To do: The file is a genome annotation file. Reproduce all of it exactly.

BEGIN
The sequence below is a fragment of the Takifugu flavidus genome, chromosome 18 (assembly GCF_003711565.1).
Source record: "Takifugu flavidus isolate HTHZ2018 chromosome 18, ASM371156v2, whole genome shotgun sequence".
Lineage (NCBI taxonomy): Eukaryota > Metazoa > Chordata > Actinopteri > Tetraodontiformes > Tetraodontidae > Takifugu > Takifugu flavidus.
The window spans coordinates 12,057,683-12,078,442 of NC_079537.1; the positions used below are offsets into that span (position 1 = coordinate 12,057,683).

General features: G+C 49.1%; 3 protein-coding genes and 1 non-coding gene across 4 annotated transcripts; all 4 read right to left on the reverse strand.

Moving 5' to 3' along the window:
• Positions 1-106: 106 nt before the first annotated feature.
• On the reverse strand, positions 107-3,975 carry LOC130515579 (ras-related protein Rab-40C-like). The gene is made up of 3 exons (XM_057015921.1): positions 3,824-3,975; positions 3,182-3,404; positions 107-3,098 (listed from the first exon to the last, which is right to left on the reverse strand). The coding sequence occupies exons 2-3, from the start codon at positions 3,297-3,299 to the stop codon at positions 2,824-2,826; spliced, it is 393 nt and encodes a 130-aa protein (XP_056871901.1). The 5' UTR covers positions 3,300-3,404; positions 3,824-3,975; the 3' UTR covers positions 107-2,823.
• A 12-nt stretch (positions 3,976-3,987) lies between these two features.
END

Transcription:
The sequence below is a fragment of the Takifugu flavidus genome, chromosome 18 (assembly GCF_003711565.1).
Source record: "Takifugu flavidus isolate HTHZ2018 chromosome 18, ASM371156v2, whole genome shotgun sequence".
Lineage (NCBI taxonomy): Eukaryota > Metazoa > Chordata > Actinopteri > Tetraodontiformes > Tetraodontidae > Takifugu > Takifugu flavidus.
The window spans coordinates 12,057,683-12,078,442 of NC_079537.1; the positions used below are offsets into that span (position 1 = coordinate 12,057,683).

General features: G+C 49.1%; 3 protein-coding genes and 1 non-coding gene across 4 annotated transcripts; all 4 read right to left on the reverse strand.

Moving 5' to 3' along the window:
• Positions 1-106: 106 nt before the first annotated feature.
• On the reverse strand, positions 107-3,975 carry LOC130515579 (ras-related protein Rab-40C-like). The gene is made up of 3 exons (XM_057015921.1): positions 3,824-3,975; positions 3,182-3,404; positions 107-3,098 (listed from the first exon to the last, which is right to left on the reverse strand). The coding sequence occupies exons 2-3, from the start codon at positions 3,297-3,299 to the stop codon at positions 2,824-2,826; spliced, it is 393 nt and encodes a 130-aa protein (XP_056871901.1). The 5' UTR covers positions 3,300-3,404; positions 3,824-3,975; the 3' UTR covers positions 107-2,823.
• A 12-nt stretch (positions 3,976-3,987) lies between these two features.